As the people of Iowa head to their caucus locations this evening to cast their vote for a Republican or Democratic candidate, it still isn’t clear even a few hours before caucusing begins which candidate will emerge victorious on the path to New Hampshire.
What is crystal clear, however, is that Iowans and people across the nation are sick and tired of politics as usual and a system many deem as corrupt and unfair to most Americans. The rise of Bernie Sanders and Donald Trump can be directly drawn to this phenomenon, two unique and radically populist figures who have seized on the anger of Americans and mistrust of typical politicians. While many Americans have cast their support for one of the aforementioned in a sign of protest that gives them an outlet for their anger, the reality is that our lack of stable power centers that people can look to and trust has weakened our political discourse.
David Brooks of the New York Times recently did a masterful job in his column, “The Anxieties of Impotence”, of describing how the lack of functional parties and the outsized influence of dark money spent in candidate elections has severely damaged our election system:
“Parties have been rendered weak by both campaign finance laws and the Citizens United decision, which have cut off their funding stream and given power to polarized super-donors who work outside the party system. Congress has been weakened by polarization and disruptive members who don’t believe in legislating.”
“If we’re to have any hope of addressing big systematic problems we’ll have to repair big institutions and have functioning parties and a functioning Congress. We have to discard the anti-political, anti-institutional mood that is prevalent and rebuild effective democratic power centers.”
“This requires less atomization and more collective action, fewer strongmen but greater citizenship. It requires the craft of political architecture, not the demagoguery of destruction.”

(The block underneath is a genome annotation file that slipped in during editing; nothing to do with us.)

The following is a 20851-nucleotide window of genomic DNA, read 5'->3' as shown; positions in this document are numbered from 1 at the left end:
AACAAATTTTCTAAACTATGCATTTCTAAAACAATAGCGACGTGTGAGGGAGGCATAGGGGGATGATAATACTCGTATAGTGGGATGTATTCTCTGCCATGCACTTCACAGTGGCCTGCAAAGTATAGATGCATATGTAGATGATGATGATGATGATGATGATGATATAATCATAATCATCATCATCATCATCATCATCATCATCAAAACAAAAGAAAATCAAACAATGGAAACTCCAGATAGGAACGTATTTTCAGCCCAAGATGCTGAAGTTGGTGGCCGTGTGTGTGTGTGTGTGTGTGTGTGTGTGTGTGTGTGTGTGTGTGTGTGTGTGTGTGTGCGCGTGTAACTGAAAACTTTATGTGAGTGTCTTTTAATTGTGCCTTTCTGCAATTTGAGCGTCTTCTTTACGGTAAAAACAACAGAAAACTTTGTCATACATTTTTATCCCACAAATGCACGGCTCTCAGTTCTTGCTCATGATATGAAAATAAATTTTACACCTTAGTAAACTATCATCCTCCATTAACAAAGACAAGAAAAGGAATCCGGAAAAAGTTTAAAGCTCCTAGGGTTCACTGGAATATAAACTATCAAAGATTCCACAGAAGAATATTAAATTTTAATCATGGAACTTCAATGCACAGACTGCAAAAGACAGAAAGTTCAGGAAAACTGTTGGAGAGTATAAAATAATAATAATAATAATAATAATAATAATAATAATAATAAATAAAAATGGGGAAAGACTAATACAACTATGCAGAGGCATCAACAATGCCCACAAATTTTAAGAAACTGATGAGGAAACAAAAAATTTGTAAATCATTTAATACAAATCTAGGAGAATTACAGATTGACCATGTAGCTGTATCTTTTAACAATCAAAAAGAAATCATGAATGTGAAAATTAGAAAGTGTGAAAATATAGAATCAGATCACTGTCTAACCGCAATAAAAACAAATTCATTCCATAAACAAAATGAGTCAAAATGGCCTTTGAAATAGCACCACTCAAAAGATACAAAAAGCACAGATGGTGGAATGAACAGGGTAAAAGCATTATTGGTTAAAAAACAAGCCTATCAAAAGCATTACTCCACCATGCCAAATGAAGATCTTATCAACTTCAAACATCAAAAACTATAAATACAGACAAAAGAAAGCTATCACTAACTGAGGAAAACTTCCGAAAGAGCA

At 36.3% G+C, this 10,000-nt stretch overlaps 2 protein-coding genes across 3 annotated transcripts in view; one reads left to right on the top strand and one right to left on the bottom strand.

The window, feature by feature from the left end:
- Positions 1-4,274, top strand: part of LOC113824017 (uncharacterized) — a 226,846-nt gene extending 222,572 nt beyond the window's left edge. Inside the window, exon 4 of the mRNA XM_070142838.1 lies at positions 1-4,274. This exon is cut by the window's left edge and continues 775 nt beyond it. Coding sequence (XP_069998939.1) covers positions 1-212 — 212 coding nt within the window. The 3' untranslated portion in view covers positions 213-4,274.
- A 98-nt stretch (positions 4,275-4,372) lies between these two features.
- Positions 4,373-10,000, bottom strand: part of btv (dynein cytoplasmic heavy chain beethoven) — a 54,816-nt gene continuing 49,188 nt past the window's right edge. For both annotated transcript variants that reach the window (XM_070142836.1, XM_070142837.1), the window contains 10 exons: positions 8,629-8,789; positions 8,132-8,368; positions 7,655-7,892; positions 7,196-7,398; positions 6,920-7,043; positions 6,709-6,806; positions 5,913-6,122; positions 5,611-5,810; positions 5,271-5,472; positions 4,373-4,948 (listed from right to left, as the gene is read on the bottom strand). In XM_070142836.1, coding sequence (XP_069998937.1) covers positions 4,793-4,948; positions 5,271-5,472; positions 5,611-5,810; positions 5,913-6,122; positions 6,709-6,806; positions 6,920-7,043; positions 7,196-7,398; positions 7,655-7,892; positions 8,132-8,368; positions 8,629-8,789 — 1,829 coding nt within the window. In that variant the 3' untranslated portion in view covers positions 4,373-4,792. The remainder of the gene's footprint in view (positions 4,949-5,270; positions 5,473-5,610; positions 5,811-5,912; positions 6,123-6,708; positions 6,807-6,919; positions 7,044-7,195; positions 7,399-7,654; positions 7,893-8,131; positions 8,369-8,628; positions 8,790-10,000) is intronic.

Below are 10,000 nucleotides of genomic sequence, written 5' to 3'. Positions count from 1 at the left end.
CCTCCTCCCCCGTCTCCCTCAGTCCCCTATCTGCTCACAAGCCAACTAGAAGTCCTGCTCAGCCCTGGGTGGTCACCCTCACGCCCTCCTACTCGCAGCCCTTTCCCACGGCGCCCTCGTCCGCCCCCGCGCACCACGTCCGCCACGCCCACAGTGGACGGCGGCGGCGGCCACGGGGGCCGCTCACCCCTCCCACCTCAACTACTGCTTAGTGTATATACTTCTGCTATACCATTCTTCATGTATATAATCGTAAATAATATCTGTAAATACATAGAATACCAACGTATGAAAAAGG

We’ve seen a strongman like Donald Trump use the demagoguery of destruction to his advantage, but it is time for leaders to stand together and create the political architecture that Arizonans want to be an engaged part of.
In our current system, over 1.2 million registered voters have chosen to not identify as a Republican or Democrat, many of them registering as Independents. This groups of 1.2 million is now the biggest voting bloc in the state, outpacing both Republican and Democrat totals. From this, we can draw two major conclusions: first, voters are completely unsatisfied with what our state’s parties are offering. This trend has also shown up nationally in a recent Gallup poll.
Secondly, because of the barriers that have been constructed to depress Independent voters in primaries, we know it is much harder for these 1.2 million voters to participate in primary elections. With the setup of our legislative districts, nearly 80% of our races are decided in the primary election, not the general election. This is simply unacceptable.
And that doesn’t even begin to consider the Presidential Preference Primary, where Independents are completely barred from participating. In Maricopa County, during the 2012 PPP, over 50,000 ballots were disallowed because they were not from registered Republicans or Democrats. In a vote that is funded by taxpayers of every party affiliation, 1.2 million are not allowed to participate. This is simply unacceptable and it is time we do something about it.
We encourage you to join our coalition of Republicans, Democrats and Independents in our efforts to revolutionize our current political structure by visiting the Open and Honest Coalition website at www.OpenandHonestAZ.com and adding your email to receive updates on our efforts. Arizonans have a right to equal access in voting, equal access to getting on the ballot and knowing who is funding our candidate elections.
While there will be much heated rhetoric over what this evening’s results mean for the rest of the presidential race, it would be wise to take a deep breath and remember the makeup of Iowa caucus goers is much differently demographically than the far majority of states. Based on past results, New Hampshire has a better track record of predicting future winners and there’s reason to think this is due to the allowed participation of independents.
We can’t speak for the citizens of Iowa and what decision they’ll make tonight, but we can make a difference in Arizona by putting our initiatives on the November 2016 ballot.